Today’s round of questions, my smart-aleck replies and the real answers:
Question: The UNC-A Men’s basketball team is hot. The team is on a winning streak, leads the Big South Conference, and fan attendance is noticeably skyrocketing. A friend and I attended the Feb. 2 game against rival High Point University. The energy level inside Kimmel Arena was high among players and fans alike. My friend and I entered Kimmel 20 minutes ahead of tip off. We found the one concession stand selling beer with a long line of thirsty customers, so we decided instead to find our seats before purchasing refreshments. I offered to make the first beer run strategically, selecting five minutes after tip off expecting the line to be down. The line had not shortened. Standing in line for 15 minutes finally led me to the single queue for taking orders and money. The staffer politely informed me he could sell me two beers but I could only take one. I would have to return for the second. Thanks to a nearby condiments table, I stashed my first beer behind a ketchup bottle, returned for the second beer, retrieved the first beer and returned to my seat in time to watch the final six minutes of the first half. There was no second-half beer run as the line only got longer throughout the remainder of the game. My questions are obvious: In the heart of BeerCity, USA, why only one beer concession stand? Why the one beer per customer limit? Why only one queue for taking orders and cashiering? Why only canned beer that must be individually poured into plastic cups instead of draft beer? It’s no wonder the line never went down. My friend and I would have enjoyed the refreshment of a second-half beer while contributing to the concession stand profits benefiting the university. Go Bulldogs and congratulations on their tremendous season.
My answer: Man, this guy really knows how to pull at my heartstrings, because nothing breaks my heart more than an underserved beer connoisseur. Trust me, friend, your beer advocate is on this one!
Real answer: UNC Asheville spokesperson Michael P. Strysick said they were “well aware of the challenges” at this particular game, “and we are working with our concessionaire to make adjustments.”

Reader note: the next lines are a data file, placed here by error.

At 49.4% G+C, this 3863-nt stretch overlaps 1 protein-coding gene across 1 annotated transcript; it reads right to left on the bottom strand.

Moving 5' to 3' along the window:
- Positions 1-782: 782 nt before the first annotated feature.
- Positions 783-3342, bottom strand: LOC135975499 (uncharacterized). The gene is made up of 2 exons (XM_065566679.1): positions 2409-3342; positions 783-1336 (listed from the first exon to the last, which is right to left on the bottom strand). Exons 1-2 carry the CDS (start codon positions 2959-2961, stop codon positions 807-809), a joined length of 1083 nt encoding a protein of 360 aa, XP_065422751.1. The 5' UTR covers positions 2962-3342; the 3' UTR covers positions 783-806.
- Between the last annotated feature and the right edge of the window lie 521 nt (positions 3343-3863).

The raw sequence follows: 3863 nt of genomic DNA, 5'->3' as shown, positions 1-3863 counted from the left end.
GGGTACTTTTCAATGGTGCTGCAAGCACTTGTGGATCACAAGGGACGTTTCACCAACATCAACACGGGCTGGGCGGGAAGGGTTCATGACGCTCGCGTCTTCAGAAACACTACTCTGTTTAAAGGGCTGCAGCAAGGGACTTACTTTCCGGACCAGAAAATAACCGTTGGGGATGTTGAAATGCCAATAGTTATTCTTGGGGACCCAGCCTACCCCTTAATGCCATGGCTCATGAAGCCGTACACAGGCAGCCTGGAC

Three things were going on, he said.
“First, we must scrupulously follow state guidelines that restrict beer purchases to two per person,” Strysick said. “Second, as is a constant refrain in the service and hospitality sector post-COVID, staffing remains a challenge at times. Third, we only serve beer from our corporate sponsors, which happen to be Highland and Budweiser.”
They have made changes for improved customer service, though, he said.
As far as the part about this fan being allowed to carry off just one beer at a time, Mark Combs, general manager of the Asheville ABC Board, said the Tar Heel state has endured some confusion on this matter.
Combs pointed me to House Bill 890, signed by Gov. Roy Cooper in September 2021 and passed into law. It repealed a previous law that made it illegal for a beer buyer to carry off two beers at once.
“It was indeed a pernicious little rule at one time; however, common sense prevailed in Raleigh and they repealed it,” Combs told me via email.
I guess the state was worried about folks two-fisting and getting hammered, which is really not a goal when you’re drinking $6 or $7 craft beers.
The current law does restrict mixed drinks to one per customer, but it allows an ABC permit holder to “sell and deliver” to a single patron, “Not more than two alcoholic beverage drinks at one time if the alcoholic beverage drinks” are a malt beverage, unfortified wine, or fortified wine.